- The Washington Times - Friday, October 9, 2009

Hundreds of teachers and their supporters rallied Thursday to protest the layoffs of nearly 400 D.C. public school employees, about 6 percent of the work force.

Gathering outside D.C. government offices, teachers chanted and held signs expressing their frustration with Mayor Adrian M. Fenty and his hand-picked schools chancellor, Michelle A. Rhee.

“Terminate Rhee Not me!” and “If this is Rheeform this is Rheediculous,” signs read.

Jorge Aguilera, a science teacher at Alice Deal Middle School in Northwest Washington, said he was laid off despite 16 years of good evaluations.

“It’s wrong,” he said.

“This is just totally arbitrary,” said his wife, Carolyn Kelley, a Spanish teacher at the school.

Mrs. Kelley, who is more than eight months pregnant, wore a sign taped to her stomach: “Rhee and principal Kim fired my daddy.” The pair said they tried to find out why Mr. Aguilera was selected to be laid off but were told they couldn’t be given the information. They suspect it was a personality conflict or because Mr. Aguilera’s time with the system meant he was more highly paid.

The cuts have affected students, too, said School Without Walls ninth grader Monique Ndagha, 14. She got to skip a Spanish test because her teacher was covering two classes.

“He was teaching French and Spanish,” she said of her teacher, adding that she thought it would be better if the school system found a different way to save money.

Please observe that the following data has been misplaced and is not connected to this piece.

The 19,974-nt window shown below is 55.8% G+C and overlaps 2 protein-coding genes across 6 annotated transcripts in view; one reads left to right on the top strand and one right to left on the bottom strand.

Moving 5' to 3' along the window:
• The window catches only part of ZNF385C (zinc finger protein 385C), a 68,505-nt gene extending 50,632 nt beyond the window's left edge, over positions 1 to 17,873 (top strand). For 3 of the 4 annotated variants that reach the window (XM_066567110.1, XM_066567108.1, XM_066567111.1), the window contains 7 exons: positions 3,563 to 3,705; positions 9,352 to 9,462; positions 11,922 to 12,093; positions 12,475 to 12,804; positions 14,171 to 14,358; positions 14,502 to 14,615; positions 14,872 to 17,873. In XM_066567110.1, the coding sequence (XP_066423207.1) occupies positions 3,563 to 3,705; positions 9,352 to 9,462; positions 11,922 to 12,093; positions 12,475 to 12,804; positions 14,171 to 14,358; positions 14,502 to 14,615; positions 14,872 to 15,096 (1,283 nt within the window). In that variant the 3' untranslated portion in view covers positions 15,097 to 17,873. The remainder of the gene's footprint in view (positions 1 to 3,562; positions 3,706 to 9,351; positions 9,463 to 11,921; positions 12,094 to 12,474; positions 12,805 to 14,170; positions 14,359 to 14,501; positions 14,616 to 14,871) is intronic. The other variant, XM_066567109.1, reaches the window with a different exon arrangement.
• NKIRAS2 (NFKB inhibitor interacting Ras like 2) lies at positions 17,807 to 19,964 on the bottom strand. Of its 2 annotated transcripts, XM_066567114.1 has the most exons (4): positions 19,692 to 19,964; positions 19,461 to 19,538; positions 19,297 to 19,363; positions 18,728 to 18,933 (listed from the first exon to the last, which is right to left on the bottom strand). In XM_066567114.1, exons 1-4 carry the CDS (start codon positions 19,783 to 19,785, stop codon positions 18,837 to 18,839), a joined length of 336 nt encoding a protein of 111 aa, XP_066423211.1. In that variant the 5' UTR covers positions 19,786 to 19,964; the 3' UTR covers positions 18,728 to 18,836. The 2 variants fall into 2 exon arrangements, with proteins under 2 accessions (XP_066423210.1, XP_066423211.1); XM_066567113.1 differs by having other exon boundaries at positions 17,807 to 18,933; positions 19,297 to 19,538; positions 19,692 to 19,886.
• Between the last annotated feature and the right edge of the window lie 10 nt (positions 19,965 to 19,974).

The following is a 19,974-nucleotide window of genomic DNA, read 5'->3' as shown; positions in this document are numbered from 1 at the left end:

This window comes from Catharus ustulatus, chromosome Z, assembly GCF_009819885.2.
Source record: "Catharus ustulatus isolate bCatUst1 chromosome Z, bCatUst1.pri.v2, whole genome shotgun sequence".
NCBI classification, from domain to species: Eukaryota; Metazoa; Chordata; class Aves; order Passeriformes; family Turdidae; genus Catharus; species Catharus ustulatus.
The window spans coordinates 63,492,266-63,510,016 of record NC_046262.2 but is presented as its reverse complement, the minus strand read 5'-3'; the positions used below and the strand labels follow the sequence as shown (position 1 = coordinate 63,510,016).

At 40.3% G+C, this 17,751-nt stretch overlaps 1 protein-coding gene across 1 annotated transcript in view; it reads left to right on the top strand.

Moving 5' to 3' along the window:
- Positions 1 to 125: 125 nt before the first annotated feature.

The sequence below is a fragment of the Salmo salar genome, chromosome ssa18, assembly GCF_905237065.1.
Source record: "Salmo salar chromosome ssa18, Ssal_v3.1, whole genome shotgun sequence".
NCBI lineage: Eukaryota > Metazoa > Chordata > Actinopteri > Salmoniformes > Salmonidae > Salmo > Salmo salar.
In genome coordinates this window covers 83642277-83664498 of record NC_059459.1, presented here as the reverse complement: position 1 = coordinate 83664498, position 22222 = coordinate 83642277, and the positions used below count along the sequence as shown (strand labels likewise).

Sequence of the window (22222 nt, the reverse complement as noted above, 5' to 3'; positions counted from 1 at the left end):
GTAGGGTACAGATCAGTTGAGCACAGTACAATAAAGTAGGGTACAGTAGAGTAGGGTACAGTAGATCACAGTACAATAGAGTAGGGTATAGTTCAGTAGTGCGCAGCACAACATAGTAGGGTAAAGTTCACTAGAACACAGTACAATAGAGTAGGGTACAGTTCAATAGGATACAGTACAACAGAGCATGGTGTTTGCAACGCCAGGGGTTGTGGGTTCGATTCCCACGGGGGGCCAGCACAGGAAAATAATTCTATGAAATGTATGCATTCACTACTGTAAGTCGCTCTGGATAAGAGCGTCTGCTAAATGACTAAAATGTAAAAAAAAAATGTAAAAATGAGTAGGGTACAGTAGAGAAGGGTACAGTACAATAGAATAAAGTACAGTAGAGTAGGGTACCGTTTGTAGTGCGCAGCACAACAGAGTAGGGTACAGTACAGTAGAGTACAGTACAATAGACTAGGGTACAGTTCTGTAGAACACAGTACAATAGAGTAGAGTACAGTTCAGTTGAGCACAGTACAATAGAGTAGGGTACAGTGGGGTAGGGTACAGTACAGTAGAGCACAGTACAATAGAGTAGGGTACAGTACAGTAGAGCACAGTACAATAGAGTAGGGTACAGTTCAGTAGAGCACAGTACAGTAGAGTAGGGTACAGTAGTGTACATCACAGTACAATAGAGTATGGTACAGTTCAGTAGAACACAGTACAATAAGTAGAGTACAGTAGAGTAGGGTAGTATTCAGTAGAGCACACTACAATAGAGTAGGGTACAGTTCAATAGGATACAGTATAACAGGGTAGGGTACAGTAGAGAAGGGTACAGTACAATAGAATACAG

The rally came a day after union officials asked a court to halt cuts announced last week. D.C. school officials laid off 388 employees - including 229 teachers - citing a budget crunch. The employees are on paid leave until the dismissals take effect Nov. 2.

The Washington Teachers Union asked in paperwork filed in D.C. Superior Court late Wednesday that the school district be barred from laying off the teachers until arbitration determines whether the terminations violated a contract.

A school district spokeswoman did not immediately have a comment in response to the filings, but the system has 10 days to make a first response in court.

Calling the layoffs a “mass discharge,” lawyers for the union wrote that the school district circumvented rules in place to govern layoff disputes. They said the court should keep teachers in their positions to prevent harm to teachers and students while the union and school system work through their dispute.

Lawyers for the union also charged that during the spring and summer, the school system hired more than 900 teachers, “far in excess” of numbers hired in the past. The school system “knew or should have known” that the additional teachers were not needed and that their hiring would result in a need for layoffs. A “substantial number” of the layoffs were “among the older, more senior teachers” and not new hires, lawyers wrote.

School officials, however, have denied that older teachers were targeted and promised more demographic information on Friday about the laid off employees. An information sheet posted on the schools’ Web site says the percentage of staff members over age 40 who were fired mirrors their percentage in the schools’ work force. Employees with three or fewer years of experience were more likely to be cut.

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